In Mumbai, Tendulkar finally regained his footing. He walked out after two wickets fell in an over to Shane Shillingford's off-breaks, returned unbeaten on 38 at the end of the first day, and next morning briefly dazzled a full house, crossing 50 with an exquisite straight-drive, one of his signature strokes. Such fluency and command led all to assume that a valedictory hundred was a given. The stands were swelling as the countdown began. But just after the first drinks break, Tendulkar tried to cut Narsingh Deonarine's off-spin, and Darren Sammy clung on at slip. A momentary hush wrapped around the ground like a cold blanket. For one last time India's show-stopper walked back, head bowed, eyes full of tears.
West Indies had arrived in reasonable nick, having won their last three Test series 2-0, admittedly against New Zealand, Bangladesh and Zimbabwe. But they had not played a Test since March, and they had little more planned than a team-building exercise in Miami ahead of their tour of New Zealand when they got the call from their impoverished board. Suddenly, they were upping sticks for India. Compelled to play cheerleaders at Tendulkar's carnival,West Indies merrily donned the pom-poms - rather too merrily, for some tastes. They could not keep either Test alive even for three days, occupying just 234.3 overs across four innings, and mustering two individual half-centuries. Their batsmen averaged 18 (their fourth-lowest in a series) and their bowlers 48. Shillingford was the only player to hold his own, and joined Charlie "Terror" Turner, Tom Richardson and Alec Bedser as bowlers to have taken five successive five-wicket hauls in Tests. But so easily did West Indies collapse that he bowled in only two innings. Their former captain Clive Lloyd declared: "They are drunk on Twenty20 cricket."
Worse was to follow, when Shillingford and Marlon Samuels were reported for suspect actions by English umpires Richard Kettleborough and Nigel Llong at Mumbai. Both men were sent to Perth for testing, but Shillingford failed to convince the ICC that his stock off-break met the requirements, and was suspended from bowling for the second time in his international career; Samuels was barred from bowling his quicker delivery. Some questioned the West Indies Cricket Board's failure to hire a specialist spin-bowling coach. India's biggest gains were Rohit Sharma and Mohammed Shami, debutants and match-winners at Kolkata: Sharma with a big century, Shami a nine wicket haul.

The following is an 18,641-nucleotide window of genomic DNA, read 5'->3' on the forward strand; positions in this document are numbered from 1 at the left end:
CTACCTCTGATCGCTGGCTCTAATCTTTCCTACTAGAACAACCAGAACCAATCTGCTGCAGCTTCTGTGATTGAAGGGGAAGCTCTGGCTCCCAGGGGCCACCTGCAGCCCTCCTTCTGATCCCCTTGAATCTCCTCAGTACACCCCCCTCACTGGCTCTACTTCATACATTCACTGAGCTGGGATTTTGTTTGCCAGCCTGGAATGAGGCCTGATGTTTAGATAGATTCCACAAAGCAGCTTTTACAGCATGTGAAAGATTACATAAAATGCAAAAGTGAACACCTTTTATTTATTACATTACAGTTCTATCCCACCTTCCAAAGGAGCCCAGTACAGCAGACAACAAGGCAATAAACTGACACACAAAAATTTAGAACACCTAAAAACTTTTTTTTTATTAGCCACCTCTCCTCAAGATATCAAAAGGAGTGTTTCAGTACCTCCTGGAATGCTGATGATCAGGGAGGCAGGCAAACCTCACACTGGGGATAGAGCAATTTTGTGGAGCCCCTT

The most telling images of the series were of Shami uprooting the stumps to signal the end of both matches. His coaches told of how, as a youngster, he would wait for training to finish so he could take the old red balls home to polish them and cultivate reverse swing, a skill he had refined with Wasim Akram at Kolkata Knight Riders. He consistently hit 85mph,
darting the ball in or out after pitching, so the batsmen did not know whether to look for the shine or pay attention to the seam. Shami's match figures of nine for 118 in the First Test were the best by an Indian seamer on debut. Yet the most profound moment of all followed Tendulkar's final dismissal. After observing a mournful silence, then a standing ovation, the crowd did not flood out of the ground - as had been the custom in India whenever his wicket fell. Instead, they stayed to appreciate the calmness of Cheteshwar Pujara, the daring of Virat Kohli, the wristiness of Sharma and the pace of Shami. Deep down, Tendulkar would have been proud: it was he who had taught the youngsters to dream big.
The India of the 1990s, which had relied on him, was a chapter from the previous millennium. All these young men, most of them toddlers when he first wore the India cap, had grown into match-winners. On the eve of the series, Dhoni said he and his troops would do their bit, which implicitly suggested Tendulkar would have to do his bit too. Both parties honoured their word.
Match reports for
Tour Match: Uttar Pradesh v West Indians at Kolkata, Oct 31-Nov 2, 2013